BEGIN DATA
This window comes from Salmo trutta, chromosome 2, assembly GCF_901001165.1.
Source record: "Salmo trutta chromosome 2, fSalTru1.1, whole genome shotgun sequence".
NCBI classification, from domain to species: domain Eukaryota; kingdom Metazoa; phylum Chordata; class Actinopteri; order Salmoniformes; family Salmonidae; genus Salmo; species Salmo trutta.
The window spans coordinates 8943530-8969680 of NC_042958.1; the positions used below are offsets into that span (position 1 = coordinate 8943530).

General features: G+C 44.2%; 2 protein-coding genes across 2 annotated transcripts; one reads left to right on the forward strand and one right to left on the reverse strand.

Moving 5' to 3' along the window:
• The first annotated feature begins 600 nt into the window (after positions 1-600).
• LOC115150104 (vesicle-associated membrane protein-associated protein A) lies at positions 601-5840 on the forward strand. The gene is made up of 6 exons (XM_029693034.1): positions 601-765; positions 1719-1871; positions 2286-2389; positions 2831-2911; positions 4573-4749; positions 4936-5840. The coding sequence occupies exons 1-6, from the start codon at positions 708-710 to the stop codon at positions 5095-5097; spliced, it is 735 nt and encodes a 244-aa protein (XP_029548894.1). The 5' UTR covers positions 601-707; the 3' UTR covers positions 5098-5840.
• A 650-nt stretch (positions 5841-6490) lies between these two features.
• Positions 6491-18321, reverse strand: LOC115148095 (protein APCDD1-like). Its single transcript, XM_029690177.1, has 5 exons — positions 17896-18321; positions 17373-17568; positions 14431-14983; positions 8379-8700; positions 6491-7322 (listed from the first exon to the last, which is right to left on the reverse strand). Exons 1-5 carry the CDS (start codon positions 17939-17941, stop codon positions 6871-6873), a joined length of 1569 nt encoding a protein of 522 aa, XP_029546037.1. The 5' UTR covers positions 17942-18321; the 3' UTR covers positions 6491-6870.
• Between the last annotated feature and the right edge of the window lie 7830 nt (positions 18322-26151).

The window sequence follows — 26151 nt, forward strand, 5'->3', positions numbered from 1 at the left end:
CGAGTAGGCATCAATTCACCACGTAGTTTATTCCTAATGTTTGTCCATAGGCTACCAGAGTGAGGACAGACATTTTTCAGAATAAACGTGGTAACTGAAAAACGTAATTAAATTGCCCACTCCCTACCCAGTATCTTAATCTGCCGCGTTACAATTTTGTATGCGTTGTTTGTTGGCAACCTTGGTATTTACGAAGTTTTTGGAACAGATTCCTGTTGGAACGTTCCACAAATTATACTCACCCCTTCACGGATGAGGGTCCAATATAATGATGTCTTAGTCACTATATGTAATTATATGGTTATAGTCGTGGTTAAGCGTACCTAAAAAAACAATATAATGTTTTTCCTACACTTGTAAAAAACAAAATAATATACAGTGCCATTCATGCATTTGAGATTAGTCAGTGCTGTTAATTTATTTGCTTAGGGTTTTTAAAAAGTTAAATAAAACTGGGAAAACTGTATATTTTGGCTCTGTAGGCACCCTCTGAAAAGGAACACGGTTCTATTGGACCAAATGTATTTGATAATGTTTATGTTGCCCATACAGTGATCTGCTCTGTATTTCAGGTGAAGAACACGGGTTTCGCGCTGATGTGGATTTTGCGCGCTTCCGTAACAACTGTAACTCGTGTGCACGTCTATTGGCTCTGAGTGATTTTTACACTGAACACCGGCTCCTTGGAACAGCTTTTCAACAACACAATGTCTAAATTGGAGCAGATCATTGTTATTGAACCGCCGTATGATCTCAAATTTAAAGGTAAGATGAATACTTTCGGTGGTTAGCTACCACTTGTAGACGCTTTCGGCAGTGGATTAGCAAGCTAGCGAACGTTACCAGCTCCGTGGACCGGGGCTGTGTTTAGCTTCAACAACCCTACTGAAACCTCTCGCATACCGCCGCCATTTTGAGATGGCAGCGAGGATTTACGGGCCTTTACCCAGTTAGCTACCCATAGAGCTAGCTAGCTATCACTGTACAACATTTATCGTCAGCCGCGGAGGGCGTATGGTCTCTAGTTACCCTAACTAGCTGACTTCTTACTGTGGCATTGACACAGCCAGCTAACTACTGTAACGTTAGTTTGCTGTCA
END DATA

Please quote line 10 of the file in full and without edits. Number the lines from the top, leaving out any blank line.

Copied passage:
• Positions 6491-18321, reverse strand: LOC115148095 (protein APCDD1-like). Its single transcript, XM_029690177.1, has 5 exons — positions 17896-18321; positions 17373-17568; positions 14431-14983; positions 8379-8700; positions 6491-7322 (listed from the first exon to the last, which is right to left on the reverse strand). Exons 1-5 carry the CDS (start codon positions 17939-17941, stop codon positions 6871-6873), a joined length of 1569 nt encoding a protein of 522 aa, XP_029546037.1. The 5' UTR covers positions 17942-18321; the 3' UTR covers positions 6491-6870.